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May 23, 2007 - Spokesman-Review (WA)

Outside View: Action On Offenders

Law To Help Ex-Inmates Reacclimate Worth Taxpayers' Money

Return to Drug War News: Don't Miss Archive

(The following editorial appeared Thursday in the Vancouver Columbian.)

In Washington state, at least 40 percent of former prison inmates are back behind bars within five years, and some studies have concluded the percentage of ex-convicts who return to a life of crime is more than 60 percent.

The state is struggling to cut down on this destructive, expensive prison recidivism and, to its credit, is launching a new assault.

The problem is not just Washington's or America's. It is global.

For example, South Africa is experimenting with a form of animal therapy in which prisoners look after abused and injured pets.

The program is said to make the prisoners more sensitive and more tolerant of threatening stimuli that might motivate them to return to a life of crime.

In Italy, inmates work in vineyards in hopes they will find work in that industry once they are released.

We won't know for a few years if the new effort to reduce inmate recidivism in Washington state will be wildly successful, a flop or somewhere in between.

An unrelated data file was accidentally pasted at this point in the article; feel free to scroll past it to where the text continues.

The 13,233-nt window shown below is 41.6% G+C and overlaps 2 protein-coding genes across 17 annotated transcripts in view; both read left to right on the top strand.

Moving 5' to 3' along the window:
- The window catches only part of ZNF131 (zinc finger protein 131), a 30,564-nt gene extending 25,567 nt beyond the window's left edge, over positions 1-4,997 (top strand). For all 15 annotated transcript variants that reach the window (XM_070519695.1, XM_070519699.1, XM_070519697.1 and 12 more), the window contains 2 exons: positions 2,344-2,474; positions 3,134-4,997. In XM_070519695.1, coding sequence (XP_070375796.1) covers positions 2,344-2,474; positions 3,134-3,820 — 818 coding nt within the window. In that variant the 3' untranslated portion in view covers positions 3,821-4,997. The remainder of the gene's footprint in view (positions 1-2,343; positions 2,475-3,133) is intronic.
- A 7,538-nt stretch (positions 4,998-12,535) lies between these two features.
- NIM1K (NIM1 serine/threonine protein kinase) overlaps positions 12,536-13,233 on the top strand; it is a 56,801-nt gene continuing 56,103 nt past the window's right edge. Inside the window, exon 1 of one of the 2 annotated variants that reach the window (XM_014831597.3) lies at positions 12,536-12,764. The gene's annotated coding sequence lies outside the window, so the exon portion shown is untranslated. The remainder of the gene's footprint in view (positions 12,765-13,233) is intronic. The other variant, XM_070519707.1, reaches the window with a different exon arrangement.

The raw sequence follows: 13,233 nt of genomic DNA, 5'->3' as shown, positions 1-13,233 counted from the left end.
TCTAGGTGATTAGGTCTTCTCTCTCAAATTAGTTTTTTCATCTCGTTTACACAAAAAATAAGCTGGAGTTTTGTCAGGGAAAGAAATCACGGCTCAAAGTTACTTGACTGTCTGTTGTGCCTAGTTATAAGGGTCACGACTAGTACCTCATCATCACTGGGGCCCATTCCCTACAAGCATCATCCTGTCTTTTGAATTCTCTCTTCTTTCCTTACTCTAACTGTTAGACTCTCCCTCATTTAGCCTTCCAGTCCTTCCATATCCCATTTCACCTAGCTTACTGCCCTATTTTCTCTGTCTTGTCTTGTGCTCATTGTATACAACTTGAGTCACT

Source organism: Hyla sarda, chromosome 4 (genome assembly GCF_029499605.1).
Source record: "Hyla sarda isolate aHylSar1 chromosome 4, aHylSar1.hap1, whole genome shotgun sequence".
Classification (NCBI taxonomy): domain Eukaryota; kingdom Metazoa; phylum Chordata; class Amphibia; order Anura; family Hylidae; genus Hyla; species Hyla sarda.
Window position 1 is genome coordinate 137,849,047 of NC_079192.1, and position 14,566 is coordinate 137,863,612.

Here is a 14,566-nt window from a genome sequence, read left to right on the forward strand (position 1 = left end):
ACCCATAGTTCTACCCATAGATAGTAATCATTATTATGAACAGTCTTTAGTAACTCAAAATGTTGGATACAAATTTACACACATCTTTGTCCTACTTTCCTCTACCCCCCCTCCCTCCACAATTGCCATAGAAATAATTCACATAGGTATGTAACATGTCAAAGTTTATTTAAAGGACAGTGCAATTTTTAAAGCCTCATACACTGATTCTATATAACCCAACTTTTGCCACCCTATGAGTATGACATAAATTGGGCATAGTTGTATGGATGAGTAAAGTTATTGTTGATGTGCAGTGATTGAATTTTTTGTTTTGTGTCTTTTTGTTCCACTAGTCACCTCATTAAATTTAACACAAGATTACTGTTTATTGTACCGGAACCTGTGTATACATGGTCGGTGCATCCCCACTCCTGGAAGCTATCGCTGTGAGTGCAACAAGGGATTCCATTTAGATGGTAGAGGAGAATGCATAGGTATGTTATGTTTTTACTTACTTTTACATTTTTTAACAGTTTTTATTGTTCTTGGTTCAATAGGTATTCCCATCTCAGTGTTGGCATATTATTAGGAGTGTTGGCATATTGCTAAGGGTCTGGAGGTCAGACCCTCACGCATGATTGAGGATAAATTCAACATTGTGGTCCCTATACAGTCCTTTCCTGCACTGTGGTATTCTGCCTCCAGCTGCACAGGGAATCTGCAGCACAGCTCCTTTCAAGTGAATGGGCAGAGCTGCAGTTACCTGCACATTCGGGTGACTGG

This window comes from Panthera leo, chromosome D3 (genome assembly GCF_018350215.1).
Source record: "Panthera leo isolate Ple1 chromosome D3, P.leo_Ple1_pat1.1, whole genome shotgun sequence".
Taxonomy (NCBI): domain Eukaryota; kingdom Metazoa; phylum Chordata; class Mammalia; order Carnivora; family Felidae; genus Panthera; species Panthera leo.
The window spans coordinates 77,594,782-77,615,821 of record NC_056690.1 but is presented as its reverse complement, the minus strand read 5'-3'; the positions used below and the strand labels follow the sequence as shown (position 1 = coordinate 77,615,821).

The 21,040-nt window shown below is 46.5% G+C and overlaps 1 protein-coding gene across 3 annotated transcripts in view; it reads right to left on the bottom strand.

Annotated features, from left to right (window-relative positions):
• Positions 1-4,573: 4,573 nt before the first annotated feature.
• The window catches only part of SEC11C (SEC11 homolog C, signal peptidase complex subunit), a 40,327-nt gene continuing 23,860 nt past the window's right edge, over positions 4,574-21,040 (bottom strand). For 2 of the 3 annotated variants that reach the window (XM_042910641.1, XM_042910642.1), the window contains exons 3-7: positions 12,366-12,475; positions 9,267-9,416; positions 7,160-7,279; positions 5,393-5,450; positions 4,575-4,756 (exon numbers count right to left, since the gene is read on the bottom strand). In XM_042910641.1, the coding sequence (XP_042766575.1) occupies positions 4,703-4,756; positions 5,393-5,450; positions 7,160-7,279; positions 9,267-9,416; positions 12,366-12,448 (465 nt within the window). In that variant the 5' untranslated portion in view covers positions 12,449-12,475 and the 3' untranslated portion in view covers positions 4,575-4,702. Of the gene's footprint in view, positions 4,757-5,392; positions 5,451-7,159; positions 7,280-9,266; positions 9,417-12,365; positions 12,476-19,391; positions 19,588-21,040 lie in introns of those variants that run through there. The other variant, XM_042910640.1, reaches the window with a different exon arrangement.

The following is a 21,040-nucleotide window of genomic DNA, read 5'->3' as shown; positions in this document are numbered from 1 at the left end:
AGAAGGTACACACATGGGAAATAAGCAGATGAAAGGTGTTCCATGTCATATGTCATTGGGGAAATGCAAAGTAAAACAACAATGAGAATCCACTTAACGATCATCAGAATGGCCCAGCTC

But the bill signed May 15 by Gov. Chris Gregoire, which had bipartisan legislative support, is worth the risk of taxpayers' money. Its backers in the Legislature are deserving of praise for the effort.

The program will emphasize in-prison education, skills training, drug treatment, societal re-entry planning and more post-release efforts to help some 8,500 released inmates per year find jobs, housing, etc.

"It makes no sense to be dumping people at the gates of our prisons with $40 and a bus ticket," Sen. Mike Carrell, R-Lakewood, said.

"The present system is a death spiral."

The bill (SB 6157) will cost about $30 million in the next two years over and above other corrections expenses.

The cost of a new 2,000-bed prison, which will be needed within a few years the way things are going now, is about $250 million.

"We cannot continue to build more prisons," Gregoire said at the signing ceremony.

"We must address the causes of crime and give former offenders the skills and treatment they need to stay out of prison."

The law also will spread to all counties the responsibility for helping acclimate ex-inmates so they won't be concentrated in just a few counties such as Pierce (Tacoma) and Spokane, which have work-release and state offender-reporting centers.

The state Department of Corrections plans to announce by July 1 where its next work-release centers will be built or leased.

To be sure, there are skeptics and critics. Rep. Doug Ericksen, R-Ferndale, is quoted by the Associated Press as saying, "This is an experiment that distracts from the real issue of protecting citizens. If this works, that's great. If this leads to more violent felons being released earlier, I have problems with that."

But we also have problems as things now stand, including the $27,000 per year it costs taxpayers to keep someone in prison for a year , the approaching need for another state prison and the revolving door.

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